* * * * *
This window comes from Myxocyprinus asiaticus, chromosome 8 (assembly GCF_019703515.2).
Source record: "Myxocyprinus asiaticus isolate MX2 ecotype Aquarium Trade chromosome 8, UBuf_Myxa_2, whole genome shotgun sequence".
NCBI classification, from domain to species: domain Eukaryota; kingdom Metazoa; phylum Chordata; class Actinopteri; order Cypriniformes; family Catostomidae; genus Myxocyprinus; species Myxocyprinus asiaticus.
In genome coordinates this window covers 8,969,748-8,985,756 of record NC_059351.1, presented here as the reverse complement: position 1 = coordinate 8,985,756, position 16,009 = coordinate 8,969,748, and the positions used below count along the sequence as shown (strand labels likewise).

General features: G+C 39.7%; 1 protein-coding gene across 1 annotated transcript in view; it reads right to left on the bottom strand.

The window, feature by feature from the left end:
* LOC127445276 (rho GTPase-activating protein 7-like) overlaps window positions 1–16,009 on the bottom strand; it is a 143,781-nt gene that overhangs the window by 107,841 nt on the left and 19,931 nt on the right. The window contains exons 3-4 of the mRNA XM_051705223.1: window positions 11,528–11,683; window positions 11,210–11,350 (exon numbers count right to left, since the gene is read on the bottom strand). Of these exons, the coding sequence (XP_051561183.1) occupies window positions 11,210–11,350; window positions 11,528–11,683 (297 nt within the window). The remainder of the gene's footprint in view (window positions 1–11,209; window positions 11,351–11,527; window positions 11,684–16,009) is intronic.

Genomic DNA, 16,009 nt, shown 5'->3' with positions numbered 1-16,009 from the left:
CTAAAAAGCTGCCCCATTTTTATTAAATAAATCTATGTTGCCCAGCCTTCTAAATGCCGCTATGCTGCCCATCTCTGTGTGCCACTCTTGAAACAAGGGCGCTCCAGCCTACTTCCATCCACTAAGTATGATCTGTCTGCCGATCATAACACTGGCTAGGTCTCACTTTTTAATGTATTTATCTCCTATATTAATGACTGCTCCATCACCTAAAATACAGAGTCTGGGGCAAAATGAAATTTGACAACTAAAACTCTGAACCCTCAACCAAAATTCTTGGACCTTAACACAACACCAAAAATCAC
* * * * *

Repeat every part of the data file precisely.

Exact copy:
This window comes from Myxocyprinus asiaticus, chromosome 8 (assembly GCF_019703515.2).
Source record: "Myxocyprinus asiaticus isolate MX2 ecotype Aquarium Trade chromosome 8, UBuf_Myxa_2, whole genome shotgun sequence".
NCBI classification, from domain to species: domain Eukaryota; kingdom Metazoa; phylum Chordata; class Actinopteri; order Cypriniformes; family Catostomidae; genus Myxocyprinus; species Myxocyprinus asiaticus.
In genome coordinates this window covers 8,969,748-8,985,756 of record NC_059351.1, presented here as the reverse complement: position 1 = coordinate 8,985,756, position 16,009 = coordinate 8,969,748, and the positions used below count along the sequence as shown (strand labels likewise).

General features: G+C 39.7%; 1 protein-coding gene across 1 annotated transcript in view; it reads right to left on the bottom strand.

The window, feature by feature from the left end:
* LOC127445276 (rho GTPase-activating protein 7-like) overlaps window positions 1–16,009 on the bottom strand; it is a 143,781-nt gene that overhangs the window by 107,841 nt on the left and 19,931 nt on the right. The window contains exons 3-4 of the mRNA XM_051705223.1: window positions 11,528–11,683; window positions 11,210–11,350 (exon numbers count right to left, since the gene is read on the bottom strand). Of these exons, the coding sequence (XP_051561183.1) occupies window positions 11,210–11,350; window positions 11,528–11,683 (297 nt within the window). The remainder of the gene's footprint in view (window positions 1–11,209; window positions 11,351–11,527; window positions 11,684–16,009) is intronic.

Genomic DNA, 16,009 nt, shown 5'->3' with positions numbered 1-16,009 from the left:
CTAAAAAGCTGCCCCATTTTTATTAAATAAATCTATGTTGCCCAGCCTTCTAAATGCCGCTATGCTGCCCATCTCTGTGTGCCACTCTTGAAACAAGGGCGCTCCAGCCTACTTCCATCCACTAAGTATGATCTGTCTGCCGATCATAACACTGGCTAGGTCTCACTTTTTAATGTATTTATCTCCTATATTAATGACTGCTCCATCACCTAAAATACAGAGTCTGGGGCAAAATGAAATTTGACAACTAAAACTCTGAACCCTCAACCAAAATTCTTGGACCTTAACACAACACCAAAAATCAC